Patients Can’t Answer? Look to Clinician- or Observer-Reported Outcomes!

Victoria Cavicchi, pharmaceutical social media researcher
By Victoria Cavicchi,
Research Analyst

Because of patient-reported outcomes implications for market access and reimbursement success, many pharmaceutical organizations include these endpoints during clinical trials.  However, these clinical outcomes assessments are not always an option for clinical teams. Certain patients — typically small children and, sometimes, patients suffering from illnesses such as Alzheimers disease — are unable to manage their own outcomes reporting during trials. In these cases, clinical teams can look to caregivers or clinicians to submit observer-reported outcomes (ObsROs) or clinician-reported outcomes (ClinROs) to provide patient-centric insights. Continue reading



New Product Planning: Taking the Extra Step Now May Mean a Leap in Commercial and Reimbursement Success Later

Sarah Ray, pharma new product planning researcher
By Sarah Ray,
Senior Research Analyst

When it comes to lifecycle management, providing adequate pharma new product planning support can represent a tall order.  According to the Journal of Medical Marketing, drug development takes between 12 and 15 years. Considering that patents generally only guarantee exclusivity for 20 years, companies have only 5 to 8 years of patent protection if the product makes it to market.  The same Journal of Medical Marketing article suggests that the odds of a compound in pre-clinical development ever reaching the marketplace are only 1 in 10,000. Continue reading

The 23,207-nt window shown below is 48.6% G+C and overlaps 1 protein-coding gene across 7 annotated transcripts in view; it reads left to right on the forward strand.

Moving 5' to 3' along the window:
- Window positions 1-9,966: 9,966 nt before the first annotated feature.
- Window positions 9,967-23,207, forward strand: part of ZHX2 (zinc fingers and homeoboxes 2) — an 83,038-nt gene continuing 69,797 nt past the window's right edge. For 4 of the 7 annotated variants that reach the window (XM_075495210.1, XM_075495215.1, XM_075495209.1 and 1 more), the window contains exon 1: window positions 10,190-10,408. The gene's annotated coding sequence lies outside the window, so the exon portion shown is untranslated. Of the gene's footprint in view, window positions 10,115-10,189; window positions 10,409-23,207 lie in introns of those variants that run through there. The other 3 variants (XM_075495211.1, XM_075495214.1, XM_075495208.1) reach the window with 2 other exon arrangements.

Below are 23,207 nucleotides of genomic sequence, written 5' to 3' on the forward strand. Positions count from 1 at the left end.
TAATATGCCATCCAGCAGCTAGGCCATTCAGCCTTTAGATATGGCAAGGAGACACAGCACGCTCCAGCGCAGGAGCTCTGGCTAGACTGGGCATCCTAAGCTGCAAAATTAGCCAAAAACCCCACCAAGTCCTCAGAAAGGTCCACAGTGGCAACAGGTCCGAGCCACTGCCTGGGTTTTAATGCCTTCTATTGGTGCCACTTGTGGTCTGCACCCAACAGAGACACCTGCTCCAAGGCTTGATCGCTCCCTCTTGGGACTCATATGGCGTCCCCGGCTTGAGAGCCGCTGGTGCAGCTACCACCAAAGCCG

Signal Detection: The Key to a Sound Pharmacovigilance Strategy

Sarah Ray, regulatory affairs and safety researcher
By Sarah Ray,
Senior Research Analyst

Thanks to a mixture of recent regulations and negative media coverage, pharmacovigilance remains a hot topic across the life sciences industry. Pharmas, biotechs and device companies alike continue to take an active interest in leveraging new technologies to uncover, assess and mitigate safety concerns associated with the products they develop.  For example, in an effort to streamline the adverse event reporting process, several teams — surveyed for a recent Cutting Edge Information study — have established strong, external-facing social media platforms. Still other organizations have instituted customized adverse event databases to help them track and analyze the adverse event reports that their dedicated teams receive. Continue reading


What’s In A Name? How Functional MSL Titles Encompass the Role

Ryan McGuire, lifecycle management tactics expert
By Ryan McGuire,
Research Analyst

The MSL role should be an easy to define. But if that’s the case, why do MSL titles vary so widely across the pharmaceutical industry? Besides medical science liaisons, there are also regional medical liaisons, clinical science liaisons and regional scientific liaisons.  Independent of their actual title, they all perform the same essential duties — bridging the gap between pharmaceutical companies and the medical community.  On the surface, the definition of an MSL is quite logical; however, once you take into account all of the typical responsibilities, the MSL role begins to look quite complex. Continue reading